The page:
All of the above adds up to a car that is just exhilarating at all road speeds and in all weather conditions. There's nothing - nothing at all - about it we would change. Well, apart from maybe the crazy used car market for anything from Rennsport, which makes getting hold of a 911 GT3 for its list price of £112,000 seem like a task akin to serving up the Moon on a stick. You'll find lightly used examples of the 991.2 on the second-hand market at prices of around £150,000 to £180,000, so until the fantasy used-car bubble bursts, the ultimate Porsche for keen drivers will remain tantalising out of reach for most of us on normal salaries.

But it has made an undying convert out of me. There's no cooling of the jets this time - I am hankering after a 2018MY 911 GT3 like you wouldn't believe. So thoroughly wonderful is this example of the long-serving German sports car, so brilliant is it in every regard, that you can't fail but to revere it. In the space of a week and a mere 167 miles behind its gorgeous, thin-rimmed Alcantara wheel, the Porsche has vaulted straight into my own personal top-three cars of all time. So if, like the old me, you're a 911 Doubting Thomas, have a go in the GT3. And you'll soon realise what all the fuss is about. In manual format like this, it's probably the best driver's car ever made. Absolutely, unequivocally and utterly majestic.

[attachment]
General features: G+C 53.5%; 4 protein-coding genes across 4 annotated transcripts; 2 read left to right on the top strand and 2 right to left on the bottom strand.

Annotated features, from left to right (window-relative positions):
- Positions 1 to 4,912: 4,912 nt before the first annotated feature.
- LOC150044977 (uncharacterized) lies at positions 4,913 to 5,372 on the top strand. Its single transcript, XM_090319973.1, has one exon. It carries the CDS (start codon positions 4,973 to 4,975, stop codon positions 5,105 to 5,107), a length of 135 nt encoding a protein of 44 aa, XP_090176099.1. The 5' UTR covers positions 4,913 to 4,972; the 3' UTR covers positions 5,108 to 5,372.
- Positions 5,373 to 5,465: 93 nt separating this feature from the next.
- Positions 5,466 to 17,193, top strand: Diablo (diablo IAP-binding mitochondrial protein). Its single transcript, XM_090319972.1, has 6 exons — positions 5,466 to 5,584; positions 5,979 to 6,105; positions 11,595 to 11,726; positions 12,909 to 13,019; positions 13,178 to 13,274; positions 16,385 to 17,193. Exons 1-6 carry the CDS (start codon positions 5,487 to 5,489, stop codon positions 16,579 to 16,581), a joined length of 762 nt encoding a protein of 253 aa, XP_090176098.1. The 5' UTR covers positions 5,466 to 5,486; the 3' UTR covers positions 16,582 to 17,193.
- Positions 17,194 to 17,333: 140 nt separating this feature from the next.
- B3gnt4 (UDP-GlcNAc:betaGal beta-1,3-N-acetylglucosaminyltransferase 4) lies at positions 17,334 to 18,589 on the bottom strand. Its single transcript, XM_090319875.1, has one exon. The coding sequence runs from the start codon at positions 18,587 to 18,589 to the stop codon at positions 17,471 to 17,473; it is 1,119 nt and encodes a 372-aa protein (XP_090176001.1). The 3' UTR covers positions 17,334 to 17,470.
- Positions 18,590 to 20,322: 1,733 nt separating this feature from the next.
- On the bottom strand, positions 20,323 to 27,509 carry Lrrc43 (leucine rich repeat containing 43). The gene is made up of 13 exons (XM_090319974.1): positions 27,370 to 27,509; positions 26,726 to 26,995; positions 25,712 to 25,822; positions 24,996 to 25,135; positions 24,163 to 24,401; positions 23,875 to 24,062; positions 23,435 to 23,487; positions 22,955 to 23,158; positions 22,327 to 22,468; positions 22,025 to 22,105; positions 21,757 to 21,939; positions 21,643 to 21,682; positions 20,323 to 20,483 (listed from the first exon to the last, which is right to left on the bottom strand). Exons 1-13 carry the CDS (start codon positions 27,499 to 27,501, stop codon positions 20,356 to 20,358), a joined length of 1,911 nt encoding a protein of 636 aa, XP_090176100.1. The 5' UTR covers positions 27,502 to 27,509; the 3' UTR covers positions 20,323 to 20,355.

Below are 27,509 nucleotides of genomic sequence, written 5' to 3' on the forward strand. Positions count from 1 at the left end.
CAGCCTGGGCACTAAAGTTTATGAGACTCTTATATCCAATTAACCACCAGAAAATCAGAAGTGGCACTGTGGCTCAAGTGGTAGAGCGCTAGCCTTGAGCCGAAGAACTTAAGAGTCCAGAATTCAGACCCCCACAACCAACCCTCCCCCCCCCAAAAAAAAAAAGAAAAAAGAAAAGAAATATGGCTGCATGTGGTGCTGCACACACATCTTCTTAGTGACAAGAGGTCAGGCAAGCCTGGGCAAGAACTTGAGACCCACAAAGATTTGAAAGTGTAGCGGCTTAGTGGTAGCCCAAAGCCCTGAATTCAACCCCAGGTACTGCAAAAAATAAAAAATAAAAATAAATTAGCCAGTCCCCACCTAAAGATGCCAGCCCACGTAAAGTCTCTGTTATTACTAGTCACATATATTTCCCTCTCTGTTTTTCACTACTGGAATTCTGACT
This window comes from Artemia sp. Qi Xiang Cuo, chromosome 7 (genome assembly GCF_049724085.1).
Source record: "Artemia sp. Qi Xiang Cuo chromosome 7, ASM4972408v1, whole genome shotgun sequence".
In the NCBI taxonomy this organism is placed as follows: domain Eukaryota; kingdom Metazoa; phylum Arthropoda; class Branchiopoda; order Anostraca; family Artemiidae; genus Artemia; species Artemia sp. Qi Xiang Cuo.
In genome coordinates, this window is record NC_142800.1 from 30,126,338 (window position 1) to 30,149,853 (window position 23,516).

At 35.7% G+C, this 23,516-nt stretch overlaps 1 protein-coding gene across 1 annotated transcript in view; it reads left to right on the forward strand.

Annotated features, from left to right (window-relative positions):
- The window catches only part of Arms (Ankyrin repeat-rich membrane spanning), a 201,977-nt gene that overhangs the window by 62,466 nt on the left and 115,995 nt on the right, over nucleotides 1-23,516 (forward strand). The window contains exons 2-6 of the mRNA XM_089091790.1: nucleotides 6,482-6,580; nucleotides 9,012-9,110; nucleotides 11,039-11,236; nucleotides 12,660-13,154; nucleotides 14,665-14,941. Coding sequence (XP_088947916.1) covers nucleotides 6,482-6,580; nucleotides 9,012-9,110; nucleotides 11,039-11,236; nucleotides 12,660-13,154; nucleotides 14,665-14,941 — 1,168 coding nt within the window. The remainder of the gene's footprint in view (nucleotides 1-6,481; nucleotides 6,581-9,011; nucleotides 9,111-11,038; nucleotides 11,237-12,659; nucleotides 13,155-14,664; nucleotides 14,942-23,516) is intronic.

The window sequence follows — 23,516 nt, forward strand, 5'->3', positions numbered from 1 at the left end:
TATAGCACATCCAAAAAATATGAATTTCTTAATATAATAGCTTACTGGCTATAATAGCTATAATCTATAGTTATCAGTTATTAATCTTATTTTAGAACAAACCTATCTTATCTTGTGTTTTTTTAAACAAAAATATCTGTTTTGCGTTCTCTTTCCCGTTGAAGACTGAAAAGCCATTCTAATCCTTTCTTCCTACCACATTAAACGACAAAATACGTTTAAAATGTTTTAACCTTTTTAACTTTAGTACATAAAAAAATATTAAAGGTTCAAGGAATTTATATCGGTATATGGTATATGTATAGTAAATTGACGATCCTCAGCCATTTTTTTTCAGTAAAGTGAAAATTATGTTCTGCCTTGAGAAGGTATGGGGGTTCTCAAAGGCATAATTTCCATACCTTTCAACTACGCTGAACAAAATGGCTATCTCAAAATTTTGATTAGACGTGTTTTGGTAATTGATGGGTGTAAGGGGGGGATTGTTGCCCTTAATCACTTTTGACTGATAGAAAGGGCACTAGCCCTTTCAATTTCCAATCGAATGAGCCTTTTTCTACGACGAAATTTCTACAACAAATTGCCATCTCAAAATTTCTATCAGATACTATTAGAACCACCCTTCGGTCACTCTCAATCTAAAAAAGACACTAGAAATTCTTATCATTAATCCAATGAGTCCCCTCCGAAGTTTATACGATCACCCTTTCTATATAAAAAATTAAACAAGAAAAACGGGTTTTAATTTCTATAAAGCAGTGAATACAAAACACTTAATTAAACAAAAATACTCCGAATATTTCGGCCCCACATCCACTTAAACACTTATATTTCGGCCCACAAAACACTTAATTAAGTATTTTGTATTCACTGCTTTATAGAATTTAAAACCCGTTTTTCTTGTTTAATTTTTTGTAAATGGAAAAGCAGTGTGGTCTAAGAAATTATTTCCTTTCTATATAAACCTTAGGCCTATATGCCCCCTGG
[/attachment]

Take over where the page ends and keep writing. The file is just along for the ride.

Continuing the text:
Audi R8 RWS: We've not driven the rear-drive RWS yet, but we are due to soon - and if it's anything like as good as the V10 plus, then the Audi will be a stunning machine.

BMW M4 GTS: Similarly focused like the Porsche and has six cylinders too, the ultimate M4 is no longer in production - and commands telephone-number used prices if you can find one.

Mercedes-AMG GT R: The week after the 911 GT3, we spent a lot of time in the 585hp AMG. Keep an eye out for the review coming soon, because the Mercedes might have pulled off the seemingly impossible...

Matt Robinson - 6 Jun 2018    - Porsche road tests
- Porsche news
- 911 GT3 images

2018 Porsche 911 GT3. Image by Porsche.2018 Porsche 911 GT3. Image by Porsche.2018 Porsche 911 GT3. Image by Porsche.2018 Porsche 911 GT3. Image by Porsche.2018 Porsche 911 GT3. Image by Porsche.

2018 Porsche 911 GT3. Image by Porsche.2018 Porsche 911 GT3. Image by Porsche.2018 Porsche 911 GT3. Image by Porsche.2018 Porsche 911 GT3. Image by Porsche.2018 Porsche 911 GT3. Image by Porsche.